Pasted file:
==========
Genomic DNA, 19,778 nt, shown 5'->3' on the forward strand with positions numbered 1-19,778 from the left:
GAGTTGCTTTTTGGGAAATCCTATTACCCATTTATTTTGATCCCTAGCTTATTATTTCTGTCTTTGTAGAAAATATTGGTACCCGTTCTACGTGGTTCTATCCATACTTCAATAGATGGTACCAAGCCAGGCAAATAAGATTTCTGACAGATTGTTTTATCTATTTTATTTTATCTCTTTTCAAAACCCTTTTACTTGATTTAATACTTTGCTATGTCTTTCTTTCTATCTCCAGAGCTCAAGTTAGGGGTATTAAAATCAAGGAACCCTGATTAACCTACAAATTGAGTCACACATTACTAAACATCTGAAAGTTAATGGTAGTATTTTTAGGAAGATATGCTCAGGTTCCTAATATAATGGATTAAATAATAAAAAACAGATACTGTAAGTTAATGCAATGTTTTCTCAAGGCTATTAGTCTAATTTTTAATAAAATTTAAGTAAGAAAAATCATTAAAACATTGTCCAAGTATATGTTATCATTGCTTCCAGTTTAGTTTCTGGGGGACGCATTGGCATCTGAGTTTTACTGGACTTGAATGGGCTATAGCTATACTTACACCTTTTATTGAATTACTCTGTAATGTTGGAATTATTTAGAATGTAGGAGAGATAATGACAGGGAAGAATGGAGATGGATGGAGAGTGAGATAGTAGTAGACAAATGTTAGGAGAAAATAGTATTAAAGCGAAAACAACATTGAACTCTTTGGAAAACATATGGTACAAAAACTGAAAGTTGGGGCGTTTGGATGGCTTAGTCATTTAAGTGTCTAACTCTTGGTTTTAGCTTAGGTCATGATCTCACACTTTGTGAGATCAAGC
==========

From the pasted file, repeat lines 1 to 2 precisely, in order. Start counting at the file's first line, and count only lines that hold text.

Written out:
Genomic DNA, 19,778 nt, shown 5'->3' on the forward strand with positions numbered 1-19,778 from the left:
GAGTTGCTTTTTGGGAAATCCTATTACCCATTTATTTTGATCCCTAGCTTATTATTTCTGTCTTTGTAGAAAATATTGGTACCCGTTCTACGTGGTTCTATCCATACTTCAATAGATGGTACCAAGCCAGGCAAATAAGATTTCTGACAGATTGTTTTATCTATTTTATTTTATCTCTTTTCAAAACCCTTTTACTTGATTTAATACTTTGCTATGTCTTTCTTTCTATCTCCAGAGCTCAAGTTAGGGGTATTAAAATCAAGGAACCCTGATTAACCTACAAATTGAGTCACACATTACTAAACATCTGAAAGTTAATGGTAGTATTTTTAGGAAGATATGCTCAGGTTCCTAATATAATGGATTAAATAATAAAAAACAGATACTGTAAGTTAATGCAATGTTTTCTCAAGGCTATTAGTCTAATTTTTAATAAAATTTAAGTAAGAAAAATCATTAAAACATTGTCCAAGTATATGTTATCATTGCTTCCAGTTTAGTTTCTGGGGGACGCATTGGCATCTGAGTTTTACTGGACTTGAATGGGCTATAGCTATACTTACACCTTTTATTGAATTACTCTGTAATGTTGGAATTATTTAGAATGTAGGAGAGATAATGACAGGGAAGAATGGAGATGGATGGAGAGTGAGATAGTAGTAGACAAATGTTAGGAGAAAATAGTATTAAAGCGAAAACAACATTGAACTCTTTGGAAAACATATGGTACAAAAACTGAAAGTTGGGGCGTTTGGATGGCTTAGTCATTTAAGTGTCTAACTCTTGGTTTTAGCTTAGGTCATGATCTCACACTTTGTGAGATCAAGC